Mr C who had invested in securitised paper from the sub-prime home loan market in the US, saw his investments turning into losses. Most big investors have a certain fixed proportion of their total investments invested in various parts of the world.  Once investments in the US turned bad, more money had to be invested in the US, to maintain that fixed proportion. In order to invest more money in the US, money had to come in from somewhere. To make up their losses in the sub-prime market in the United States, they went out to sell their investments in emerging markets like India where their investments have been doing well. So these big institutional investors, to make good of their losses in the sub-prime market, began to sell their investments in India and other markets around the world.


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Bail out taxpayer , not AIG

Is the govenment doing anything for the common man whos on the street because of the financial crisis? Is the governemnt here to bail out big companies only and not the common man who is on the street? Why are profits privatized and tax payer money is being used to bail out companies which no other private comapny wants to buy?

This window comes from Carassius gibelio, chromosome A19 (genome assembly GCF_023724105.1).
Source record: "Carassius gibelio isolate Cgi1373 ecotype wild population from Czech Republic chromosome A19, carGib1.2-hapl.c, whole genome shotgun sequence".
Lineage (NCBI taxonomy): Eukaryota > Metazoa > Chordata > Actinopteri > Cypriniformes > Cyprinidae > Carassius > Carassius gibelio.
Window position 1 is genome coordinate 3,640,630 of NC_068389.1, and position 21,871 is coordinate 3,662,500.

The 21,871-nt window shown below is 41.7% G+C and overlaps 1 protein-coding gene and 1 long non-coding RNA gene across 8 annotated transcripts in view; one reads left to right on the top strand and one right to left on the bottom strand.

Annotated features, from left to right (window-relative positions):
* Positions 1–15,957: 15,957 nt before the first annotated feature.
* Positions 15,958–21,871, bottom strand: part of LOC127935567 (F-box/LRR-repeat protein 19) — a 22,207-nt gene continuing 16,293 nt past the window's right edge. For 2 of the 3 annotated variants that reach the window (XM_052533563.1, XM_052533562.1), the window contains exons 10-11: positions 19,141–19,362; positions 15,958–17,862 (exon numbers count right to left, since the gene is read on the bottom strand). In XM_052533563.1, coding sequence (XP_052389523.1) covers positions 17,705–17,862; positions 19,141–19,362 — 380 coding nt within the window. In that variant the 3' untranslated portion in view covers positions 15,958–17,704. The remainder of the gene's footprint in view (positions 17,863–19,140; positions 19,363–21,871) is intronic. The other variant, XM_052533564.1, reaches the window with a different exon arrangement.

Between the $29 billion the Fed pledged to swing the Bear Stearns sale to JPMorgan in March, $100 billion apiece to rescue mortgage finance firms Fannie Mae and Freddie Mac, up to $300 billion for the Federal Housing Authority, Tuesday’s $85 billion loan to insurer AIG and various other rescue deals and loans, taxpayers are potentially on the hook for more than $900 billion.

Why is that no one is punishing heads of these organization who are responsible for this crisis?

Earlier this year, Fuld, a 30-year veteran of the once-venerable Wall Street investment bank that filed for bankruptcy protection this past weekend, was awarded $22 million in retirement pay. Merrill Lynch chief E. Stanley O’Neal picked up $161 million from the Wall Street brokerage when he left last October after $40 billion of subprime-related write-downs. Former Citigroup head Chuck Prince stepped down with a $68 million package. Even former Bear Stearns chairman Jimmy Cayne picked up a reported $60 million after selling some of his Bear stock in the aftermath of that firm’s fire sale to J.P. Morgan earlier this year- Forbes